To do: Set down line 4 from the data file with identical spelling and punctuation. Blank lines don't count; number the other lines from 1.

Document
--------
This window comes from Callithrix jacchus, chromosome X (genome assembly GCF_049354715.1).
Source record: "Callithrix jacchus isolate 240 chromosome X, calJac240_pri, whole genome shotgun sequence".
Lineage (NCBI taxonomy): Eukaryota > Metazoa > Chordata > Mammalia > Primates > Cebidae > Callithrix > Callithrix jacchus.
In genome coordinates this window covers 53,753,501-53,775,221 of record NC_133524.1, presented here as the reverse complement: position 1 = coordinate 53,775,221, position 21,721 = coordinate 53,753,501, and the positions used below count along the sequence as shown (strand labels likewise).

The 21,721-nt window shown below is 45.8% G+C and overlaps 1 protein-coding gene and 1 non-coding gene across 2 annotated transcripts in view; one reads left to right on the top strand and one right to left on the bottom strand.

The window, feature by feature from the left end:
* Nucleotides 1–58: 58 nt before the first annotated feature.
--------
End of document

In genome coordinates this window covers 53,753,501-53,775,221 of record NC_133524.1, presented here as the reverse complement: position 1 = coordinate 53,775,221, position 21,721 = coordinate 53,753,501, and the positions used below count along the sequence as shown (strand labels likewise).